By Louie Graves
It was entirely by chance that the late historian Lucille Westbrook found the grave of a Revolutionary War soldier in Nashville.
Westbrook was reading old newspaper files to prepare her weekly column in the ‘Nashville News’ when she came across an obituary. The article said that a deceased man named Collins was buried at the side of his grandfather, Eli Collins.
Westbrook knew the name.
Eli Collins was a veteran of the Revolutionary War who moved first to Alabama, then to Arkansas in the care of his grandson.
The Daughters of the American Revolution had put up monuments to four Revolutionary War veterans in an old cemetery at Historic Washington, but no one really knew exactly where he was buried. They just knew it was in Hempstead County.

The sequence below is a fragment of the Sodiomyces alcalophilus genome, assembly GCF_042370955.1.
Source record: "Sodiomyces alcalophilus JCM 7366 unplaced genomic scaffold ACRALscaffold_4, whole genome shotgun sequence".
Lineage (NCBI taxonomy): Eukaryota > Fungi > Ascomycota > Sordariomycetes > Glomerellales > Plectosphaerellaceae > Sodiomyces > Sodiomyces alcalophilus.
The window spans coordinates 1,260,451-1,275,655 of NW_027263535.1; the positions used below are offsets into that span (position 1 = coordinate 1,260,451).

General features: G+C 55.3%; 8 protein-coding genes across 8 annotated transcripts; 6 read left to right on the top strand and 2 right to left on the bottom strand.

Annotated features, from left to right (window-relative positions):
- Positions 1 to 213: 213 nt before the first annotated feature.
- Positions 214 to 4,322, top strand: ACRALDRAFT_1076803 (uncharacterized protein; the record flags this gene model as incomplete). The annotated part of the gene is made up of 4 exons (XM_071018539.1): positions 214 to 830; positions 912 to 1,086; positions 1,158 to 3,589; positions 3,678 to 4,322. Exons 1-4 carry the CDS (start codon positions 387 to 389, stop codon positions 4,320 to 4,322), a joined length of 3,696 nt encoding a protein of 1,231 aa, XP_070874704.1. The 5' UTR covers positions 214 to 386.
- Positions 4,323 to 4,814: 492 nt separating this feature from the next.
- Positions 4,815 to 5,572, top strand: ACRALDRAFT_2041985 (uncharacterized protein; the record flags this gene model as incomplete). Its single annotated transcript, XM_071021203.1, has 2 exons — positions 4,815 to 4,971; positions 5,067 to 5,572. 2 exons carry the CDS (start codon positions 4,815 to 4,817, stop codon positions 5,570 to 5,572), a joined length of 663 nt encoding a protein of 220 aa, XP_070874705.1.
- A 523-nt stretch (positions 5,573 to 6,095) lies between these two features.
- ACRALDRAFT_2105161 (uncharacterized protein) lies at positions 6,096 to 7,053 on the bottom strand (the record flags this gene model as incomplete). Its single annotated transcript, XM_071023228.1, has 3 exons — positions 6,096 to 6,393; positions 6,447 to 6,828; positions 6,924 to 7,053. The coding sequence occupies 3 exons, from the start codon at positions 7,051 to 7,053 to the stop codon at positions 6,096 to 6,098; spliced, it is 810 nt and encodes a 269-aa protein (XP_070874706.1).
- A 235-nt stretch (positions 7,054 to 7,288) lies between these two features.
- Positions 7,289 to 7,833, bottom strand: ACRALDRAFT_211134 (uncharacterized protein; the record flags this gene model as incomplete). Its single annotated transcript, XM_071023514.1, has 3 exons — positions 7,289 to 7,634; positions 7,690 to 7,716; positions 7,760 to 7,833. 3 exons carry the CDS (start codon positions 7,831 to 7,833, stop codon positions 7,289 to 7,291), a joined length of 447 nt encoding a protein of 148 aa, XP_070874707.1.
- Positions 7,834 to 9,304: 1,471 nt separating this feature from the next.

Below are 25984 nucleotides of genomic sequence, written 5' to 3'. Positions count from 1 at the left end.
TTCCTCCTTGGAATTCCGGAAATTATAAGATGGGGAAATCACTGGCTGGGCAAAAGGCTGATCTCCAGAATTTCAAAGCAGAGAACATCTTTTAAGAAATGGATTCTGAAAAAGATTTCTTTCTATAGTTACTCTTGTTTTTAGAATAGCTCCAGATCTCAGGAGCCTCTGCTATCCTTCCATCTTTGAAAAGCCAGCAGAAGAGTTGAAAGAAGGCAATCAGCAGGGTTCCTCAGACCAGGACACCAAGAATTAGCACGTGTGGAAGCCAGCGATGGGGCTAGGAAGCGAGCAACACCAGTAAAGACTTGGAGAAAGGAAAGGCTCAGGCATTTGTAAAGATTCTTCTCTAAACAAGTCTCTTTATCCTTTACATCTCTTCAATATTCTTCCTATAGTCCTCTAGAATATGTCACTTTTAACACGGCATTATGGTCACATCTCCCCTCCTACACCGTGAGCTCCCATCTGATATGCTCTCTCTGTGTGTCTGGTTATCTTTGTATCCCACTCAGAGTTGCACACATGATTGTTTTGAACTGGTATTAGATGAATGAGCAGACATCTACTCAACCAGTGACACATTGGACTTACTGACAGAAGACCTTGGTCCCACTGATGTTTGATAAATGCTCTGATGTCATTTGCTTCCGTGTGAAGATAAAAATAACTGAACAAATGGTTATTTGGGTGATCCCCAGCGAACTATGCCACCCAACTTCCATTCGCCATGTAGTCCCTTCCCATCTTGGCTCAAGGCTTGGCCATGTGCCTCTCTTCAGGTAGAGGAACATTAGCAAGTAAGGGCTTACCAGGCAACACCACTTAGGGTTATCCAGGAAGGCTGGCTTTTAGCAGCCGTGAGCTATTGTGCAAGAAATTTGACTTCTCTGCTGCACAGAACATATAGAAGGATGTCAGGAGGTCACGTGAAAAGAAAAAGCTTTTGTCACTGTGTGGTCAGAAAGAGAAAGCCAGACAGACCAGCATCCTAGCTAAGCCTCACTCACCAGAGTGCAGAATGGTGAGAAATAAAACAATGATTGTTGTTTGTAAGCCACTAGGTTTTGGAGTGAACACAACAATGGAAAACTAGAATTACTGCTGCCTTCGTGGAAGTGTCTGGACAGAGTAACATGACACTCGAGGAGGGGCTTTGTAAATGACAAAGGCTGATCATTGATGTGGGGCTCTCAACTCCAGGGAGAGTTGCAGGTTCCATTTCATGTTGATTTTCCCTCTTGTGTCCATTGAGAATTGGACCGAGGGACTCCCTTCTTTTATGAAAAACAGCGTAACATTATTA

That is where Westbrook’s knowledge helped find the grave. She knew that when Eli Collins was buried, Howard County did not yet exist, and the site of the Nashville Cemetery was actually in Hempstead County.
Westbrook found the weathered Collins grave marker in the Nashville Cemetery and there, on the side, it said:
An old soldier found again. Westbrook also knew that Collins had fought in three separate campaigns in the war, returning to his home in Pennsylvania to farm in between battles.
On Monday, Memorial Day, someone had placed an American flag at the side of the Collins grave marker. He didn’t die in military service to the country, but he fought for freedom.